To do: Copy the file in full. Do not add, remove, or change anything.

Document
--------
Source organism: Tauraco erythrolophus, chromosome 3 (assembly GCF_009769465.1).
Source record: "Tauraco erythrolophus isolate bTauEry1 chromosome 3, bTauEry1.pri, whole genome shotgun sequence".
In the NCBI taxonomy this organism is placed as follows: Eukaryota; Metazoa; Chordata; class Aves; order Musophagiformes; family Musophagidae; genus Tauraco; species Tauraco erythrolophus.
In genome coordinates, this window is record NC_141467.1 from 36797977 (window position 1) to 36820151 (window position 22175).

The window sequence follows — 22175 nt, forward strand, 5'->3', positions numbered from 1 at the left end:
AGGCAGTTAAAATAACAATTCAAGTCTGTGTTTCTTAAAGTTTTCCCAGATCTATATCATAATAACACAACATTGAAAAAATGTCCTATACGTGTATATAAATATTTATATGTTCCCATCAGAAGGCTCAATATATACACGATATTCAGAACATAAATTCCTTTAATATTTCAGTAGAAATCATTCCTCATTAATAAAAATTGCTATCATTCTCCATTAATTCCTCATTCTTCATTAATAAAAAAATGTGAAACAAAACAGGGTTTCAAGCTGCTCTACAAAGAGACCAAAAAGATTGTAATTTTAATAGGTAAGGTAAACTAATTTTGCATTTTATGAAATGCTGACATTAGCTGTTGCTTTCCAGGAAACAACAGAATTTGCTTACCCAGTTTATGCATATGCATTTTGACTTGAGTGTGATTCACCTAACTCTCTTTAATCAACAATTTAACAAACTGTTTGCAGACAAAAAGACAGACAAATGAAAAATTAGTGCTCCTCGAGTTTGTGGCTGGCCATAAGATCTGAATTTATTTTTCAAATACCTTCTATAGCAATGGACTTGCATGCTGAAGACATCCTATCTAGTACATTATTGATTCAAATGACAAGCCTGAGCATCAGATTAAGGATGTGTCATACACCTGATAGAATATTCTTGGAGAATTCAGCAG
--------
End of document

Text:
Source organism: Tauraco erythrolophus, chromosome 3 (assembly GCF_009769465.1).
Source record: "Tauraco erythrolophus isolate bTauEry1 chromosome 3, bTauEry1.pri, whole genome shotgun sequence".
In the NCBI taxonomy this organism is placed as follows: Eukaryota; Metazoa; Chordata; class Aves; order Musophagiformes; family Musophagidae; genus Tauraco; species Tauraco erythrolophus.
In genome coordinates, this window is record NC_141467.1 from 36797977 (window position 1) to 36820151 (window position 22175).

The window sequence follows — 22175 nt, forward strand, 5'->3', positions numbered from 1 at the left end:
AGGCAGTTAAAATAACAATTCAAGTCTGTGTTTCTTAAAGTTTTCCCAGATCTATATCATAATAACACAACATTGAAAAAATGTCCTATACGTGTATATAAATATTTATATGTTCCCATCAGAAGGCTCAATATATACACGATATTCAGAACATAAATTCCTTTAATATTTCAGTAGAAATCATTCCTCATTAATAAAAATTGCTATCATTCTCCATTAATTCCTCATTCTTCATTAATAAAAAAATGTGAAACAAAACAGGGTTTCAAGCTGCTCTACAAAGAGACCAAAAAGATTGTAATTTTAATAGGTAAGGTAAACTAATTTTGCATTTTATGAAATGCTGACATTAGCTGTTGCTTTCCAGGAAACAACAGAATTTGCTTACCCAGTTTATGCATATGCATTTTGACTTGAGTGTGATTCACCTAACTCTCTTTAATCAACAATTTAACAAACTGTTTGCAGACAAAAAGACAGACAAATGAAAAATTAGTGCTCCTCGAGTTTGTGGCTGGCCATAAGATCTGAATTTATTTTTCAAATACCTTCTATAGCAATGGACTTGCATGCTGAAGACATCCTATCTAGTACATTATTGATTCAAATGACAAGCCTGAGCATCAGATTAAGGATGTGTCATACACCTGATAGAATATTCTTGGAGAATTCAGCAG